Chasing Evil : Islamic scholar Tahir ul-Qadri to issue terrorism fatwa (UK)
Tuesday, March 02, 2010
Dr Tahir ul-Qadri, from Pakistan, says his 600-page judgement, known as a fatwa, completely dismantles al-Qaeda's violent ideology.
The scholar describes al-Qaeda as an 'old evil with a new name' which has not been sufficiently challenged.
The scholar's movement is growing in the UK and has attracted the interest of policymakers and security chiefs.
In his religious ruling, Dr Qadri says that Islam forbids the massacre of innocent citizens and suicide bombings.
Although many scholars have made similar rulings in the past, Dr Qadri's followers argue that the massive document being launched in London goes much further.
They say it sets out point-by-point theological arguments against the rhetoric used by al-Qaeda inspired recruiters.
The fatwa also challenges the religious motivations of would-be suicide bombers who are inspired by promises of an afterlife.
The populist scholar developed his document last year as a response to the increase in bombings across Pakistan by militants.
The basic text has been extended to 600 pages to cover global issues, in an attempt to get its theological arguments taken up by Muslims in western nations. It will be promoted in the UK by Dr Qadri's organisation, Minhaj ul-Quran International.
Shahid Mursaleen, spokesman for Minhaj-ul-Quran in the UK, said the fatwa was hard-hitting.
'This fatwa injects doubt into the minds of potential suicide bombers,' he said.
'Extremist groups based in Britain recruit the youth by brainwashing them that they will 'with certainty' be rewarded in the next life.
'Dr Qadri's fatwa has removed this key intellectual factor from their minds.'
The document is not the first to condemn terrorism and suicide bombing to be launched in the UK.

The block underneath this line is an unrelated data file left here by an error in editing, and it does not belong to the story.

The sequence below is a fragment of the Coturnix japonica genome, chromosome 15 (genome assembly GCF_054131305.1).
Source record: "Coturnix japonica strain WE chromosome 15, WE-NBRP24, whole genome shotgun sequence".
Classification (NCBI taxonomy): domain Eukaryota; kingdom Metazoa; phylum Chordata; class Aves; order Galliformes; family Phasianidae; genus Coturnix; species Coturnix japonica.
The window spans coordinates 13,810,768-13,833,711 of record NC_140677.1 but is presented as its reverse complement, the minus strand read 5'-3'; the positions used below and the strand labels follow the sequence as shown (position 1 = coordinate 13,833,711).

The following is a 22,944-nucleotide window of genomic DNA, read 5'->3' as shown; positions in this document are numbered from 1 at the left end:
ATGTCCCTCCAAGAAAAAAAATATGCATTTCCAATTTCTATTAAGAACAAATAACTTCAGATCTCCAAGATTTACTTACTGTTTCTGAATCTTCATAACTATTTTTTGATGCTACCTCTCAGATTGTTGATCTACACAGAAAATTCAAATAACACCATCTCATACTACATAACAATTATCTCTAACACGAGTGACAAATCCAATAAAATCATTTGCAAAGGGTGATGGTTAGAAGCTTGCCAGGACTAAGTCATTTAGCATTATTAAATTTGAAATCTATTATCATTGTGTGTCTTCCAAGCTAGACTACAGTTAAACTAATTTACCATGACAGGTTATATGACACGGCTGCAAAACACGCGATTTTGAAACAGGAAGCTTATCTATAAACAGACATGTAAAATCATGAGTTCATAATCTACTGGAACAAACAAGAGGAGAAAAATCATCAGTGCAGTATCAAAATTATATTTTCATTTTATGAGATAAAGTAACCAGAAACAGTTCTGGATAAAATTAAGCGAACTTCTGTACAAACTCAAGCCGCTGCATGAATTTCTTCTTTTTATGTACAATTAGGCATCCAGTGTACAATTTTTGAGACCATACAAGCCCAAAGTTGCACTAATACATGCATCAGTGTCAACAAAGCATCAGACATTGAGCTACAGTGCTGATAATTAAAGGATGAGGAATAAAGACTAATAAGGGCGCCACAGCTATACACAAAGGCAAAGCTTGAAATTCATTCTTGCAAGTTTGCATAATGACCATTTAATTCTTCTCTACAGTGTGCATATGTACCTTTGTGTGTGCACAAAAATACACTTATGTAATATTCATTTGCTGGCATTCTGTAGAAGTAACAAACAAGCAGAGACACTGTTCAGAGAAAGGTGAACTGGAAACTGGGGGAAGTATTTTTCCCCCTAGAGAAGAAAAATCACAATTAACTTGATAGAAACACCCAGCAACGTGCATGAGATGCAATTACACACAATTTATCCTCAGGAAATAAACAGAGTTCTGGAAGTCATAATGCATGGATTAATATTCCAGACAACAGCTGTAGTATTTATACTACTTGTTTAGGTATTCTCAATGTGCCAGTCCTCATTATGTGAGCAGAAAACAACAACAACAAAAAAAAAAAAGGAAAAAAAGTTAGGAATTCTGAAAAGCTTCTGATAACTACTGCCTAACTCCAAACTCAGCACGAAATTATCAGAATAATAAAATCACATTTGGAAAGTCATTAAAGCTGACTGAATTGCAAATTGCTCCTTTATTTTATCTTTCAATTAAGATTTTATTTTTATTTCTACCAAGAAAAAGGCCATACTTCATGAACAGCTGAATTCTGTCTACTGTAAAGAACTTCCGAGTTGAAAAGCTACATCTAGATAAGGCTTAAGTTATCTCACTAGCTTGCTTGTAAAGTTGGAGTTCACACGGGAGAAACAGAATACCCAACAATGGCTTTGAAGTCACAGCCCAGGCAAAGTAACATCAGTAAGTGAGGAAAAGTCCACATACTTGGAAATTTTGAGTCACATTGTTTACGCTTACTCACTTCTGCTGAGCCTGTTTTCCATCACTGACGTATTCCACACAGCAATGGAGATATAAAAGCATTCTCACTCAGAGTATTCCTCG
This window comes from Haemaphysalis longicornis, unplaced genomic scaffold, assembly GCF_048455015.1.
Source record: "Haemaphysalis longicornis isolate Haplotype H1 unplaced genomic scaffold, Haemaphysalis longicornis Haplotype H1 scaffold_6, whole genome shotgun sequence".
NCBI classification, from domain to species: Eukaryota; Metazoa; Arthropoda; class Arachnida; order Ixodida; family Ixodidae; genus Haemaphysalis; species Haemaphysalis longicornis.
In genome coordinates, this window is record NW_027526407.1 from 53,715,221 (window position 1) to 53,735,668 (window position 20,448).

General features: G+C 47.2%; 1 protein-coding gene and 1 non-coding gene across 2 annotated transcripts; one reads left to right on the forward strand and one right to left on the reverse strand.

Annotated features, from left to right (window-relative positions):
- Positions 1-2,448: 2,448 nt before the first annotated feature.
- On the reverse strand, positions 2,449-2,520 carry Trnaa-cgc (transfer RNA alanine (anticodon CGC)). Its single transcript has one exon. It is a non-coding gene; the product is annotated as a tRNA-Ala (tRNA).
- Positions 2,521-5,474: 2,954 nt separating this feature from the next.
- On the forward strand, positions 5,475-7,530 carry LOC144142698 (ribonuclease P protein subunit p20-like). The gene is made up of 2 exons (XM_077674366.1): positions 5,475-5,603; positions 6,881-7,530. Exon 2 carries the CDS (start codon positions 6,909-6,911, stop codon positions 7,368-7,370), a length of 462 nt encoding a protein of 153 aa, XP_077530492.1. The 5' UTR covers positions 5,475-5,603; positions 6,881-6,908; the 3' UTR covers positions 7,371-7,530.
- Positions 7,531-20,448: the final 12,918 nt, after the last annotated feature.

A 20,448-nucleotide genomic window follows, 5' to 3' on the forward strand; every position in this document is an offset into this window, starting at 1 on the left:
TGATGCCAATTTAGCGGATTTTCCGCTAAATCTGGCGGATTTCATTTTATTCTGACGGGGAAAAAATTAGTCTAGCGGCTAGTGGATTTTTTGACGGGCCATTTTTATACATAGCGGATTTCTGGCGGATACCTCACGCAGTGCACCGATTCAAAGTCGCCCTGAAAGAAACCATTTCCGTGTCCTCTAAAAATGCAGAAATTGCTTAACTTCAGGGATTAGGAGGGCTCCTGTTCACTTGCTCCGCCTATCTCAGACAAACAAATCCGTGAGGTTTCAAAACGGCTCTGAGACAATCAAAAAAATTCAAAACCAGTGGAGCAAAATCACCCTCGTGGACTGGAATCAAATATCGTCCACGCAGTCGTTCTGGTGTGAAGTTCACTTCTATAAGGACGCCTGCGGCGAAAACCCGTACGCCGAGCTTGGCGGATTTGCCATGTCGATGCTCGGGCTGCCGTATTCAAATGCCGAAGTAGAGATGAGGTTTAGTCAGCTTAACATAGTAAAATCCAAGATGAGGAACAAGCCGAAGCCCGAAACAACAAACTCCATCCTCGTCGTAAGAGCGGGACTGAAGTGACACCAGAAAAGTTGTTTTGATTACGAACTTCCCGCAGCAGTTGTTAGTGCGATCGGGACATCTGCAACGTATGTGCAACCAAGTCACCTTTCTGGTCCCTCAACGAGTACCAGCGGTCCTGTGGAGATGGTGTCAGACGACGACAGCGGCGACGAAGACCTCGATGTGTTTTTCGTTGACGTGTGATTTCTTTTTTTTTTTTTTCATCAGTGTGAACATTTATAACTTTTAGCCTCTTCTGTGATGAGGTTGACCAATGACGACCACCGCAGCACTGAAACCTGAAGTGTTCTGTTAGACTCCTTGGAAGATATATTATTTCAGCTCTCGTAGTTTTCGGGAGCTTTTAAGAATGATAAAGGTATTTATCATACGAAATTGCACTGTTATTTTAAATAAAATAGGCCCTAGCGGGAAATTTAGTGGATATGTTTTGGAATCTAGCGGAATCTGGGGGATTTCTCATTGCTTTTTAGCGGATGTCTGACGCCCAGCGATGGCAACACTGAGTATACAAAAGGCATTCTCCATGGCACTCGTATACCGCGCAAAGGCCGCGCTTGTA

Scholars from across the UK came together in the wake of the 7 July London attacks to denounce the bombers and urge communities to root out extremists.
But some scholarly rulings in the Middle East have argued that the conflict between Israel and the Palestinians is an exceptional situation where 'martyrdom' attacks can be justified.
Although Dr Qadri has a large following in Pakistan, Minhaj ul-Quran International remained largely unknown in the UK until relatively recently.
It now has 10 mosques in the British cities with significant Muslim communities and says it is targeting younger generations it believes have been let down by traditional leaders.
The organisation is attracting the attention of policymakers and security chiefs who are continuing to look for allies in the fight against extremists.
The Department for Communities, which runs most of the government's 'Preventing Violent Extremism' strategy, has tried building bridges with a variety of liberal-minded groups, but often found that they have limited actual influence at the grassroots.